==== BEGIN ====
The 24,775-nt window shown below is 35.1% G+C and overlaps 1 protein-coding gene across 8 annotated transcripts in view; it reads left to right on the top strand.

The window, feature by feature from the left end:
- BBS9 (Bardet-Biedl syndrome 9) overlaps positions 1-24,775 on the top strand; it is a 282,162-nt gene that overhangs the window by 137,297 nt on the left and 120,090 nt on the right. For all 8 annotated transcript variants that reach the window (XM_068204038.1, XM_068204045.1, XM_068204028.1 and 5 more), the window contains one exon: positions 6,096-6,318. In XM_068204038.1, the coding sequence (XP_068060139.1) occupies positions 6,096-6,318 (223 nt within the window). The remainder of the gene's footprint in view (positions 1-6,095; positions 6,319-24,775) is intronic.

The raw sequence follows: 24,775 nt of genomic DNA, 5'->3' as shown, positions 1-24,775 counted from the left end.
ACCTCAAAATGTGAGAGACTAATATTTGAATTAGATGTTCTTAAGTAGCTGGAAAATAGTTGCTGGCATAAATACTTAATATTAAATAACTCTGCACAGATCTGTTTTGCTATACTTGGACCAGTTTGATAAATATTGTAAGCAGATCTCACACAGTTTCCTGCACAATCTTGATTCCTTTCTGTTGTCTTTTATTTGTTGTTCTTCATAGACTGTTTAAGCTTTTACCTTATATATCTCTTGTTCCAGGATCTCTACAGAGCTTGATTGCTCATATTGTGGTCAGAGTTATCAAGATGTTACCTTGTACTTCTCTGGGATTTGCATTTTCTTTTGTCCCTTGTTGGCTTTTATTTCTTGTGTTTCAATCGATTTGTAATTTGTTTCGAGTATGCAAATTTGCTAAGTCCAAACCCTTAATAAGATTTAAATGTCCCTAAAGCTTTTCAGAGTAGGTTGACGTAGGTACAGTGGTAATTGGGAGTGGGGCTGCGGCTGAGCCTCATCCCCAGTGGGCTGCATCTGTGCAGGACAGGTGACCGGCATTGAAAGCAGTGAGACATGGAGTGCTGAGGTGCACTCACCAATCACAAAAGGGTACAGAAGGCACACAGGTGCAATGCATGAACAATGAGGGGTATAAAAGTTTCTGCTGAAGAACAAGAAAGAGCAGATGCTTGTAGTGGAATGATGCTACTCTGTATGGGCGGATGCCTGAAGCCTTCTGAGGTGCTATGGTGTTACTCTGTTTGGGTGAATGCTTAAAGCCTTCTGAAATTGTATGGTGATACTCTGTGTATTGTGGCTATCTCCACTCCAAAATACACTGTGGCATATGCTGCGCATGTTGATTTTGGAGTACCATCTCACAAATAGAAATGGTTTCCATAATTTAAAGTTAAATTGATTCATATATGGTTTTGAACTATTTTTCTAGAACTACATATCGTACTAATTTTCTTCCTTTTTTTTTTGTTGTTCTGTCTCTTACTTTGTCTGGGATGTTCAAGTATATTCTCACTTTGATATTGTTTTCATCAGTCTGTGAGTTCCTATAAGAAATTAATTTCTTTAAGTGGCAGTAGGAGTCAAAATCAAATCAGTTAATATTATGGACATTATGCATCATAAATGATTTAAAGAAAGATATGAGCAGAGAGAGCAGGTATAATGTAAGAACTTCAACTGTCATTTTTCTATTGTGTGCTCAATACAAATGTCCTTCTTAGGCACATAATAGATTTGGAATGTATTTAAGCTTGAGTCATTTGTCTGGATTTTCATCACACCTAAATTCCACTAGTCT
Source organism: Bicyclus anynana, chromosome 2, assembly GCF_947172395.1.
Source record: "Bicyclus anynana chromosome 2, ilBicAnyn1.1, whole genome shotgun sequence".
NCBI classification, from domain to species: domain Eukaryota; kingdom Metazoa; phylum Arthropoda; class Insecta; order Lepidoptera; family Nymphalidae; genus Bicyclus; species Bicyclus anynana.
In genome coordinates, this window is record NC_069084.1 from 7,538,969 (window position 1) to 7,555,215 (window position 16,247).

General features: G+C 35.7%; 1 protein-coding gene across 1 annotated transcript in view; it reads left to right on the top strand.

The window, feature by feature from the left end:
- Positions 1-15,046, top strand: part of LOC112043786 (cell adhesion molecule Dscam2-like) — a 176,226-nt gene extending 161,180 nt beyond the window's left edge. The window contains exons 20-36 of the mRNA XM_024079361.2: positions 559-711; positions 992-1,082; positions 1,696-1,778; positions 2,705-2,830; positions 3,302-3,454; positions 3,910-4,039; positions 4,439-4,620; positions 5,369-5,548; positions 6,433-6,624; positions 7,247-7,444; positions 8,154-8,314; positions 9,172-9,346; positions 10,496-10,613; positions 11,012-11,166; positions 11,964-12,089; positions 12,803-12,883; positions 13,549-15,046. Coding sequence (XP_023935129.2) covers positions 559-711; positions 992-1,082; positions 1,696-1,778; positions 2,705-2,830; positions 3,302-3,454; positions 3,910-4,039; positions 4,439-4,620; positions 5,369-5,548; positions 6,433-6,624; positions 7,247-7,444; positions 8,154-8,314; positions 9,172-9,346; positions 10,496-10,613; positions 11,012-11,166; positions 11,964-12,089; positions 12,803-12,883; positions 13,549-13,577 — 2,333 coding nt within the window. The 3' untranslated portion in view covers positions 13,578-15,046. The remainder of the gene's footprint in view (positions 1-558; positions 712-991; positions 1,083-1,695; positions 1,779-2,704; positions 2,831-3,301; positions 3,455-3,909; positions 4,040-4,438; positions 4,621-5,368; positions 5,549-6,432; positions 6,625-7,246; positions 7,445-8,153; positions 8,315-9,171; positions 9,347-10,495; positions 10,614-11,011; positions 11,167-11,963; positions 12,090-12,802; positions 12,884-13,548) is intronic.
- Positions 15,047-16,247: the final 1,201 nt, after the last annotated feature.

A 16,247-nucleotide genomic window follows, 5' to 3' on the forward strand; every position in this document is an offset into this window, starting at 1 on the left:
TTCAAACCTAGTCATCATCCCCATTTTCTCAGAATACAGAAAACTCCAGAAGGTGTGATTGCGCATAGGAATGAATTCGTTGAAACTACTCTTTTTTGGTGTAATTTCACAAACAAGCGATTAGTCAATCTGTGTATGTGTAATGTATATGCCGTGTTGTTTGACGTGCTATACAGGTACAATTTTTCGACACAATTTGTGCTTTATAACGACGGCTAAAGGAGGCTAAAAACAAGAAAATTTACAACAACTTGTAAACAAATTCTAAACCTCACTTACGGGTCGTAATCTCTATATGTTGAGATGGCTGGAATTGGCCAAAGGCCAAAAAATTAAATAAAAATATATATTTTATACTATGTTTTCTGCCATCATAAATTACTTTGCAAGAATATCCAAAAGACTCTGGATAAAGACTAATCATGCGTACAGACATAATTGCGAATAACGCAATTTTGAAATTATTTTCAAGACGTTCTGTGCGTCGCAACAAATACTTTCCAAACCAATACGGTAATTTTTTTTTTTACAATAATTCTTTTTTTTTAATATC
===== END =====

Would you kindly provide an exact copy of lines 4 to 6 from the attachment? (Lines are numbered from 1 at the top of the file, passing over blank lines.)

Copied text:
The raw sequence follows: 24,775 nt of genomic DNA, 5'->3' as shown, positions 1-24,775 counted from the left end.
ACCTCAAAATGTGAGAGACTAATATTTGAATTAGATGTTCTTAAGTAGCTGGAAAATAGTTGCTGGCATAAATACTTAATATTAAATAACTCTGCACAGATCTGTTTTGCTATACTTGGACCAGTTTGATAAATATTGTAAGCAGATCTCACACAGTTTCCTGCACAATCTTGATTCCTTTCTGTTGTCTTTTATTTGTTGTTCTTCATAGACTGTTTAAGCTTTTACCTTATATATCTCTTGTTCCAGGATCTCTACAGAGCTTGATTGCTCATATTGTGGTCAGAGTTATCAAGATGTTACCTTGTACTTCTCTGGGATTTGCATTTTCTTTTGTCCCTTGTTGGCTTTTATTTCTTGTGTTTCAATCGATTTGTAATTTGTTTCGAGTATGCAAATTTGCTAAGTCCAAACCCTTAATAAGATTTAAATGTCCCTAAAGCTTTTCAGAGTAGGTTGACGTAGGTACAGTGGTAATTGGGAGTGGGGCTGCGGCTGAGCCTCATCCCCAGTGGGCTGCATCTGTGCAGGACAGGTGACCGGCATTGAAAGCAGTGAGACATGGAGTGCTGAGGTGCACTCACCAATCACAAAAGGGTACAGAAGGCACACAGGTGCAATGCATGAACAATGAGGGGTATAAAAGTTTCTGCTGAAGAACAAGAAAGAGCAGATGCTTGTAGTGGAATGATGCTACTCTGTATGGGCGGATGCCTGAAGCCTTCTGAGGTGCTATGGTGTTACTCTGTTTGGGTGAATGCTTAAAGCCTTCTGAAATTGTATGGTGATACTCTGTGTATTGTGGCTATCTCCACTCCAAAATACACTGTGGCATATGCTGCGCATGTTGATTTTGGAGTACCATCTCACAAATAGAAATGGTTTCCATAATTTAAAGTTAAATTGATTCATATATGGTTTTGAACTATTTTTCTAGAACTACATATCGTACTAATTTTCTTCCTTTTTTTTTTGTTGTTCTGTCTCTTACTTTGTCTGGGATGTTCAAGTATATTCTCACTTTGATATTGTTTTCATCAGTCTGTGAGTTCCTATAAGAAATTAATTTCTTTAAGTGGCAGTAGGAGTCAAAATCAAATCAGTTAATATTATGGACATTATGCATCATAAATGATTTAAAGAAAGATATGAGCAGAGAGAGCAGGTATAATGTAAGAACTTCAACTGTCATTTTTCTATTGTGTGCTCAATACAAATGTCCTTCTTAGGCACATAATAGATTTGGAATGTATTTAAGCTTGAGTCATTTGTCTGGATTTTCATCACACCTAAATTCCACTAGTCT
Source organism: Bicyclus anynana, chromosome 2, assembly GCF_947172395.1.